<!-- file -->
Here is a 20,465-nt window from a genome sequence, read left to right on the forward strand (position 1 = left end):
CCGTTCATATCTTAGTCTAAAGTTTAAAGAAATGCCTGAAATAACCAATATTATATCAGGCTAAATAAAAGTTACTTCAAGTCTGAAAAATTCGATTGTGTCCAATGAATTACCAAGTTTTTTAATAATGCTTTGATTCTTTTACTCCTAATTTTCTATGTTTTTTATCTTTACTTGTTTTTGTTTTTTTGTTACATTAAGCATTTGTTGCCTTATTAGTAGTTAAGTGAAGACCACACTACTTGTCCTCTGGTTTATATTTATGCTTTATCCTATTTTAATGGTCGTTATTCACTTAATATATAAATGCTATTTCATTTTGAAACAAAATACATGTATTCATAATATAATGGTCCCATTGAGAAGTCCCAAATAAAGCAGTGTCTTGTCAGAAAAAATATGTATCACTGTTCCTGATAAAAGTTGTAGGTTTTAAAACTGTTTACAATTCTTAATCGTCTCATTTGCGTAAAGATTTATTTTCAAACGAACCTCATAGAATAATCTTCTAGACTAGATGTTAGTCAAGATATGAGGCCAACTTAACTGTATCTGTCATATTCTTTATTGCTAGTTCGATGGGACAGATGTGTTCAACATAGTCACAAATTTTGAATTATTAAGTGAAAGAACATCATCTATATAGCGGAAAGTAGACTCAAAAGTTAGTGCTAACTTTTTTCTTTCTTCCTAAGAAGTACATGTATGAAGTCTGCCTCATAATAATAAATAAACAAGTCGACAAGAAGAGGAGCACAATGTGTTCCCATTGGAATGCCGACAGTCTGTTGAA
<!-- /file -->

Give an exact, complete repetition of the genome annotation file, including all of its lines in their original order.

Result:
Here is a 20,465-nt window from a genome sequence, read left to right on the forward strand (position 1 = left end):
CCGTTCATATCTTAGTCTAAAGTTTAAAGAAATGCCTGAAATAACCAATATTATATCAGGCTAAATAAAAGTTACTTCAAGTCTGAAAAATTCGATTGTGTCCAATGAATTACCAAGTTTTTTAATAATGCTTTGATTCTTTTACTCCTAATTTTCTATGTTTTTTATCTTTACTTGTTTTTGTTTTTTTGTTACATTAAGCATTTGTTGCCTTATTAGTAGTTAAGTGAAGACCACACTACTTGTCCTCTGGTTTATATTTATGCTTTATCCTATTTTAATGGTCGTTATTCACTTAATATATAAATGCTATTTCATTTTGAAACAAAATACATGTATTCATAATATAATGGTCCCATTGAGAAGTCCCAAATAAAGCAGTGTCTTGTCAGAAAAAATATGTATCACTGTTCCTGATAAAAGTTGTAGGTTTTAAAACTGTTTACAATTCTTAATCGTCTCATTTGCGTAAAGATTTATTTTCAAACGAACCTCATAGAATAATCTTCTAGACTAGATGTTAGTCAAGATATGAGGCCAACTTAACTGTATCTGTCATATTCTTTATTGCTAGTTCGATGGGACAGATGTGTTCAACATAGTCACAAATTTTGAATTATTAAGTGAAAGAACATCATCTATATAGCGGAAAGTAGACTCAAAAGTTAGTGCTAACTTTTTTCTTTCTTCCTAAGAAGTACATGTATGAAGTCTGCCTCATAATAATAAATAAACAAGTCGACAAGAAGAGGAGCACAATGTGTTCCCATTGGAATGCCGACAGTCTGTTGAA